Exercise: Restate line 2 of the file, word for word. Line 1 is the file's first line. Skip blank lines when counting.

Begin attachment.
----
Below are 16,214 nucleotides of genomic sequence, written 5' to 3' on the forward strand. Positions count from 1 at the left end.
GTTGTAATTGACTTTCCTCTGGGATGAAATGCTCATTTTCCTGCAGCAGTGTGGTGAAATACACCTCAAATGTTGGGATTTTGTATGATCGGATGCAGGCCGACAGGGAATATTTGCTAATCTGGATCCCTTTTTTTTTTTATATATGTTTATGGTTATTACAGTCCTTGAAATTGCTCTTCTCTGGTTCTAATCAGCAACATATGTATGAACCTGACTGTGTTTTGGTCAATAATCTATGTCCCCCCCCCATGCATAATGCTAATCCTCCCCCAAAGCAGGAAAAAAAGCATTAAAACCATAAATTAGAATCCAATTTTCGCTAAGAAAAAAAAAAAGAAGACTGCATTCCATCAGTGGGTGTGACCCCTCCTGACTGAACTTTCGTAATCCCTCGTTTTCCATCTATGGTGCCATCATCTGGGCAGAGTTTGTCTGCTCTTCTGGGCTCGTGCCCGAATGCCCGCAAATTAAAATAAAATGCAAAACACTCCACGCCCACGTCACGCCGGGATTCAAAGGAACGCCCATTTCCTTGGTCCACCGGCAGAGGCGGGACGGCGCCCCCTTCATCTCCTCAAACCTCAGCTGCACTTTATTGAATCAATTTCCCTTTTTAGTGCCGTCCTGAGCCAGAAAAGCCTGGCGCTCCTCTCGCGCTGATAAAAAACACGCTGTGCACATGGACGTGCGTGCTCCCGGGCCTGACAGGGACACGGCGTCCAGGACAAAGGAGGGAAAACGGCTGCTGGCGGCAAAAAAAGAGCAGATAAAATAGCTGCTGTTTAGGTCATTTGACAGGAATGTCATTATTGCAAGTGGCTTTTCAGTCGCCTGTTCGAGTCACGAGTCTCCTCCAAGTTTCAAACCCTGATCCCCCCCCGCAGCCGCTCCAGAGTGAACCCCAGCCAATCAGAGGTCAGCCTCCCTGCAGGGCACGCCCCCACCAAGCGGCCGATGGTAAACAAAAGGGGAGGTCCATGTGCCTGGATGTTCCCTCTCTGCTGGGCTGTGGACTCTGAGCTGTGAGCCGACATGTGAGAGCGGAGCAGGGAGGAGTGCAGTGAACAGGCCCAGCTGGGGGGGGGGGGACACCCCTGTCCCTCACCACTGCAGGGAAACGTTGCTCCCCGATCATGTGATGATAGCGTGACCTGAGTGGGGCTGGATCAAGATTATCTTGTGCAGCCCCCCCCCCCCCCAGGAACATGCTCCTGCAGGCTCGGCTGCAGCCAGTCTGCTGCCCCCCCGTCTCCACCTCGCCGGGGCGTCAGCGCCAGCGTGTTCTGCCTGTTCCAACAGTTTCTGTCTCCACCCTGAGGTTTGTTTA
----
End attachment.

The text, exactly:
GTTGTAATTGACTTTCCTCTGGGATGAAATGCTCATTTTCCTGCAGCAGTGTGGTGAAATACACCTCAAATGTTGGGATTTTGTATGATCGGATGCAGGCCGACAGGGAATATTTGCTAATCTGGATCCCTTTTTTTTTTTATATATGTTTATGGTTATTACAGTCCTTGAAATTGCTCTTCTCTGGTTCTAATCAGCAACATATGTATGAACCTGACTGTGTTTTGGTCAATAATCTATGTCCCCCCCCCATGCATAATGCTAATCCTCCCCCAAAGCAGGAAAAAAAGCATTAAAACCATAAATTAGAATCCAATTTTCGCTAAGAAAAAAAAAAAGAAGACTGCATTCCATCAGTGGGTGTGACCCCTCCTGACTGAACTTTCGTAATCCCTCGTTTTCCATCTATGGTGCCATCATCTGGGCAGAGTTTGTCTGCTCTTCTGGGCTCGTGCCCGAATGCCCGCAAATTAAAATAAAATGCAAAACACTCCACGCCCACGTCACGCCGGGATTCAAAGGAACGCCCATTTCCTTGGTCCACCGGCAGAGGCGGGACGGCGCCCCCTTCATCTCCTCAAACCTCAGCTGCACTTTATTGAATCAATTTCCCTTTTTAGTGCCGTCCTGAGCCAGAAAAGCCTGGCGCTCCTCTCGCGCTGATAAAAAACACGCTGTGCACATGGACGTGCGTGCTCCCGGGCCTGACAGGGACACGGCGTCCAGGACAAAGGAGGGAAAACGGCTGCTGGCGGCAAAAAAAGAGCAGATAAAATAGCTGCTGTTTAGGTCATTTGACAGGAATGTCATTATTGCAAGTGGCTTTTCAGTCGCCTGTTCGAGTCACGAGTCTCCTCCAAGTTTCAAACCCTGATCCCCCCCCGCAGCCGCTCCAGAGTGAACCCCAGCCAATCAGAGGTCAGCCTCCCTGCAGGGCACGCCCCCACCAAGCGGCCGATGGTAAACAAAAGGGGAGGTCCATGTGCCTGGATGTTCCCTCTCTGCTGGGCTGTGGACTCTGAGCTGTGAGCCGACATGTGAGAGCGGAGCAGGGAGGAGTGCAGTGAACAGGCCCAGCTGGGGGGGGGGGGACACCCCTGTCCCTCACCACTGCAGGGAAACGTTGCTCCCCGATCATGTGATGATAGCGTGACCTGAGTGGGGCTGGATCAAGATTATCTTGTGCAGCCCCCCCCCCCCCCAGGAACATGCTCCTGCAGGCTCGGCTGCAGCCAGTCTGCTGCCCCCCCGTCTCCACCTCGCCGGGGCGTCAGCGCCAGCGTGTTCTGCCTGTTCCAACAGTTTCTGTCTCCACCCTGAGGTTTGTTTA